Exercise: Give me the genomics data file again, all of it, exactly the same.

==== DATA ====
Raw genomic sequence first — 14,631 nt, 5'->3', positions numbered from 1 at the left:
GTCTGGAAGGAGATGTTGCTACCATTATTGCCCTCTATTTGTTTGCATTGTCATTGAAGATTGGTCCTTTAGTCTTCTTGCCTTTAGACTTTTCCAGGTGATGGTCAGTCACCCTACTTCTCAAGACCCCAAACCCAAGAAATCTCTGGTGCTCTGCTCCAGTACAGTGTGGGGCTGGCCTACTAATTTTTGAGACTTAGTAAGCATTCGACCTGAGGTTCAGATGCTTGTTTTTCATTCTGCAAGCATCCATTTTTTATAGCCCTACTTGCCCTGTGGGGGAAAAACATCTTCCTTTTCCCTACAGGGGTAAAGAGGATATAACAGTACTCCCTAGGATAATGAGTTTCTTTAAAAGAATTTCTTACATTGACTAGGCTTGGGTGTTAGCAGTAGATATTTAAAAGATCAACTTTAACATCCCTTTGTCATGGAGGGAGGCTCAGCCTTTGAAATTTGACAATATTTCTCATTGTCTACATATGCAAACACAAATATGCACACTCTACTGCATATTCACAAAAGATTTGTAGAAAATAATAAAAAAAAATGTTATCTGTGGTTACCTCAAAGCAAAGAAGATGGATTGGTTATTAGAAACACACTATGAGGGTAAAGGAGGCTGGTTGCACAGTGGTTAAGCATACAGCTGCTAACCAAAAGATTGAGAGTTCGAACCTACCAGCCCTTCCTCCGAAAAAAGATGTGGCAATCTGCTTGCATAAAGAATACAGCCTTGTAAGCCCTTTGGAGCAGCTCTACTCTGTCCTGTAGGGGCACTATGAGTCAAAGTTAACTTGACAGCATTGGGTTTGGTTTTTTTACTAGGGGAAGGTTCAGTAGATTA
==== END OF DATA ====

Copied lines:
Raw genomic sequence first — 14,631 nt, 5'->3', positions numbered from 1 at the left:
GTCTGGAAGGAGATGTTGCTACCATTATTGCCCTCTATTTGTTTGCATTGTCATTGAAGATTGGTCCTTTAGTCTTCTTGCCTTTAGACTTTTCCAGGTGATGGTCAGTCACCCTACTTCTCAAGACCCCAAACCCAAGAAATCTCTGGTGCTCTGCTCCAGTACAGTGTGGGGCTGGCCTACTAATTTTTGAGACTTAGTAAGCATTCGACCTGAGGTTCAGATGCTTGTTTTTCATTCTGCAAGCATCCATTTTTTATAGCCCTACTTGCCCTGTGGGGGAAAAACATCTTCCTTTTCCCTACAGGGGTAAAGAGGATATAACAGTACTCCCTAGGATAATGAGTTTCTTTAAAAGAATTTCTTACATTGACTAGGCTTGGGTGTTAGCAGTAGATATTTAAAAGATCAACTTTAACATCCCTTTGTCATGGAGGGAGGCTCAGCCTTTGAAATTTGACAATATTTCTCATTGTCTACATATGCAAACACAAATATGCACACTCTACTGCATATTCACAAAAGATTTGTAGAAAATAATAAAAAAAAATGTTATCTGTGGTTACCTCAAAGCAAAGAAGATGGATTGGTTATTAGAAACACACTATGAGGGTAAAGGAGGCTGGTTGCACAGTGGTTAAGCATACAGCTGCTAACCAAAAGATTGAGAGTTCGAACCTACCAGCCCTTCCTCCGAAAAAAGATGTGGCAATCTGCTTGCATAAAGAATACAGCCTTGTAAGCCCTTTGGAGCAGCTCTACTCTGTCCTGTAGGGGCACTATGAGTCAAAGTTAACTTGACAGCATTGGGTTTGGTTTTTTTACTAGGGGAAGGTTCAGTAGATTA